• Home  / 
  • Layout  / 

is now part of CreativePro.com!

The Frame that Tries to Steal Your Text (Why You Can Click Through Some Frames and Not Others)


Leonard wrote:

I create the “guts” of the document and then draw a nice 2 pt black box around the page to give it a frame. But when I try to edit one of the text frames on the page, it selects the border frame instead of the object underneath — even though it’s filled with None. In PageMaker, the assumption was that the frame was empty.

Leonard, this is because the border frame is topmost in the stacking order on the page. Because you “hit” it first when you click on the pile of objects on the page, it prevents you from clicking through to the frames beneath. You can Command-click (PC: Control-click) repeatedly to drill down through stacking order until you select the correct frame, but you will still encounter some frustration if you’re not careful. Because any empty frame in InDesign will accept text entry (regardless of its original species), you’ll often find yourself typing in the wrong frame. It’s also easy to inadvertently drop a graphic into an unintended frame, just because you encounter the frame first in stacking order.

There are three types of frames: text, graphics, and “unassigned.” Create text frames with the Type tool, create graphics frames with the Rectangle Frame tool (the one with the “x” through it), and create empty, stroked frames with the Rectangle tool (plain old rectangle icon). You can put a stroke on any species of frame, as you’ve discovered. The unassigned frames automatically carry a 1-point black stroke, and this is indeed reminiscent of PageMaker. But while the unassigned frames are initially completely hollow (disembodied, floating keylines), it’s much too easy to accidentally click in one of these rascals and place text or graphics when you didn’t mean to.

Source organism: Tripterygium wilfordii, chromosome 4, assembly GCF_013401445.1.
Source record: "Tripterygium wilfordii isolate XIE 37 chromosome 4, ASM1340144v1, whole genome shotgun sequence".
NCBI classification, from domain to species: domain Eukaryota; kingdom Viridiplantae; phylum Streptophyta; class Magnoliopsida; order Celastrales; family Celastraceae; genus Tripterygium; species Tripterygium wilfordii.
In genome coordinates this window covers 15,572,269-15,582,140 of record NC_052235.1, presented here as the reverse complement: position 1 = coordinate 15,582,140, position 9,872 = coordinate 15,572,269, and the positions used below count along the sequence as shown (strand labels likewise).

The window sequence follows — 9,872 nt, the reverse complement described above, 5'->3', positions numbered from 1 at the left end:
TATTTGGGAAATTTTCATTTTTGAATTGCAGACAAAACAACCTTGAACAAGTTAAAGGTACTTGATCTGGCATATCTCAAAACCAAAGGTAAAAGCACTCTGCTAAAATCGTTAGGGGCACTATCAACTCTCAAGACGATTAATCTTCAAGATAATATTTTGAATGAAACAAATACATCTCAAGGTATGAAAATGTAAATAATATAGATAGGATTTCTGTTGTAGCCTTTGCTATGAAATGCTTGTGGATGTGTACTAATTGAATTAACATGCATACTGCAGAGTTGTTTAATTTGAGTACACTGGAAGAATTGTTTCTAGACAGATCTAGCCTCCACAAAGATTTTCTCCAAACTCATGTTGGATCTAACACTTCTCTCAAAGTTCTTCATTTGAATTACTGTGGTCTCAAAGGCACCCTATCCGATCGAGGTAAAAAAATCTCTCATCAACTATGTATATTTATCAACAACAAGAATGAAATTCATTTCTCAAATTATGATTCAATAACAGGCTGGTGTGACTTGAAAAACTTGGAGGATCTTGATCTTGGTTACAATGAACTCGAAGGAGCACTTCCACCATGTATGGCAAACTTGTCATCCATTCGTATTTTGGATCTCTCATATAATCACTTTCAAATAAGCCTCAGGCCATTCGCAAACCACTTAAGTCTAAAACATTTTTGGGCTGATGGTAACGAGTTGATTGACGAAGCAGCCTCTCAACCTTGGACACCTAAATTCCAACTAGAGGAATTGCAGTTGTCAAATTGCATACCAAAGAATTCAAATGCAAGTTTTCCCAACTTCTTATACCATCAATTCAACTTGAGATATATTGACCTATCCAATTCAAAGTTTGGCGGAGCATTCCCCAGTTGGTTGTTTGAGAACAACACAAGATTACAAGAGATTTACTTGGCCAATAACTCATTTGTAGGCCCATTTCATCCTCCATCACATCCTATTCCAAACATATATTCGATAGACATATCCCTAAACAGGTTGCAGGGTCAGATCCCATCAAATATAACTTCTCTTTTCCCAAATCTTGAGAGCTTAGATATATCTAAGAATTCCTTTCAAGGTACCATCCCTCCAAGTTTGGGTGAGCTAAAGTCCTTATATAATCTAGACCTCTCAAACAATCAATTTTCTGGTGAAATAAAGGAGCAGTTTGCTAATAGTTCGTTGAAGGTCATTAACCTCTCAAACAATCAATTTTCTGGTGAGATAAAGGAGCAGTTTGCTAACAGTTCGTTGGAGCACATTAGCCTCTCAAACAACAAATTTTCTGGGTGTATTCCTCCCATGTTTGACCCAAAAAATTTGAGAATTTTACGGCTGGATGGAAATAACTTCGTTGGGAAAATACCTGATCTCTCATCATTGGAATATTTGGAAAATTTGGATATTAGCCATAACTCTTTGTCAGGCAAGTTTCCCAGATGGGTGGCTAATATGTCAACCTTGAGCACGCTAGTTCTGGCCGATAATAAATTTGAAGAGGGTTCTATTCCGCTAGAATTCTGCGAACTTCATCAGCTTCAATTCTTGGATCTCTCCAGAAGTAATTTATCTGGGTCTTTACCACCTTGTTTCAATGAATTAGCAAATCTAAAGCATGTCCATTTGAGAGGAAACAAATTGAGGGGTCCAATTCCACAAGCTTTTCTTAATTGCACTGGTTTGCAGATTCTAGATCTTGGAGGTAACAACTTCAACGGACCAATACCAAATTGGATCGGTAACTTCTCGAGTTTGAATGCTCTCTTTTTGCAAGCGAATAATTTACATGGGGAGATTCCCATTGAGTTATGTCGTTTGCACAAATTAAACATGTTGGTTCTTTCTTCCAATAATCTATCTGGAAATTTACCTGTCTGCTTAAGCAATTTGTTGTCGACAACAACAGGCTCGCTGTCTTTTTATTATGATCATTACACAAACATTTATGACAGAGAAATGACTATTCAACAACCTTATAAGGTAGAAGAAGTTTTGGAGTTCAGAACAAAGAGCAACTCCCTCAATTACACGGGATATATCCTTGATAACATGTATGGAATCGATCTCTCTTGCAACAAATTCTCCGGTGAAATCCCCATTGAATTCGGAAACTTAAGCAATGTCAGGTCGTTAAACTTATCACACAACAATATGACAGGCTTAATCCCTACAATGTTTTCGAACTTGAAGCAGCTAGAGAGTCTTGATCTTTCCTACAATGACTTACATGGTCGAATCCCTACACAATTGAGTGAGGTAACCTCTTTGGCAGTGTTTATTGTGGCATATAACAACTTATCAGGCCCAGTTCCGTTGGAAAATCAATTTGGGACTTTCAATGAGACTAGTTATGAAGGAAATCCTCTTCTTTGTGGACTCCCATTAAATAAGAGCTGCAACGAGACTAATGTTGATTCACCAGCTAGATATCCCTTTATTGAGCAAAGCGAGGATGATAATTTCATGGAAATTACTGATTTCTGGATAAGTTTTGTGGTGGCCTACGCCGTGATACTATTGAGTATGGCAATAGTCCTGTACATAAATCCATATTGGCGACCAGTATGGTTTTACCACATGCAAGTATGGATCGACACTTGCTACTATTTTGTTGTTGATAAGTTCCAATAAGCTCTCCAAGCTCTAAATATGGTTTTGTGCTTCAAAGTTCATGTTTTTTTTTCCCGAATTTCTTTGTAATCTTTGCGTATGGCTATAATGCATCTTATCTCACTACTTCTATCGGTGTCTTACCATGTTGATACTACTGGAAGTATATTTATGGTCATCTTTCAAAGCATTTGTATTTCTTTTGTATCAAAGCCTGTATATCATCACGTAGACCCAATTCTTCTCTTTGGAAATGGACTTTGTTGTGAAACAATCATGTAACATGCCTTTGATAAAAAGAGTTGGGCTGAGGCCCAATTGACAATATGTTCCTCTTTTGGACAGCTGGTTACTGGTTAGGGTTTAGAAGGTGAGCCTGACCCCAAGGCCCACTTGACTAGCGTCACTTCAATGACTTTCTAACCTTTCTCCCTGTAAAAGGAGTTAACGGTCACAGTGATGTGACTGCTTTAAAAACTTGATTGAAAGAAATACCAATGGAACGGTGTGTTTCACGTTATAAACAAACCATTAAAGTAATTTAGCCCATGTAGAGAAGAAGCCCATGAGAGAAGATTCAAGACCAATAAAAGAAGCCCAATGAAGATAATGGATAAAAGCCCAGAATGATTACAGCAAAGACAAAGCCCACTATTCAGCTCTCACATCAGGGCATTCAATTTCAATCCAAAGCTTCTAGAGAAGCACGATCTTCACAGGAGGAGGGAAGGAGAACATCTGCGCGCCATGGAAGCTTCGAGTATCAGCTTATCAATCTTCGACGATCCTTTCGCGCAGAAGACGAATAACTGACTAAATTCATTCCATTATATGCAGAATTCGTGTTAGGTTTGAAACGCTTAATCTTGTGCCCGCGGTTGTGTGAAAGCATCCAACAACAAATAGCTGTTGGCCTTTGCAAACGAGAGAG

Regardless of what kind of frame you use to carry the stroke, I’d suggest that you create your stroked frame on a separate layer, all by itself, and lock the layer in the Layers panel. Position this layer above or below the rest of your layers (depending on the design). Because it’s quarantined on a locked layer, you won’t inadvertently put content in it, and it won’t get in the way when you intend to select other content.

Additionally, to prevent accidentally typing in an empty frame, you might change your preferences. Launch Preferences: InDesign > Preferences > Type (PC: Edit > Preferences > Type), and UNcheck the “Type Tool Converts Frames to Text Frames” option. However, if you then want to convert, say, a graphics frame or unassigned frame to a text frame, you’ll have to first select the frame and choose Object > Content > Text. Then you’ll be able to type in it.

Hope this helps!

  • Yes, this confuses so many people. Frames made with the Type tool or the Rectangle Frame tool (or any tool with an X in it) makes “solid” frames — even if they’re filled with None, you can’t click in the middle of them to click through them. Unassigned frames made with the Rectangle tool (or Ellipse tool or Polygon tool) are “empty” and you can click right through them!

    But Claudia’s idea of putting them on layers is likely the best in either case.

  • I can’t say I really understand the difference between the Rectangle Frame and the Rectangle tools. In the end, you can put anything into either of them. They even look alike, except for the fact that the former is entirely clickable when there’s no fill.

  • The Rectangle tool makes an Unassigned frame; the Rectangle Frame tool creates a Graphic frame.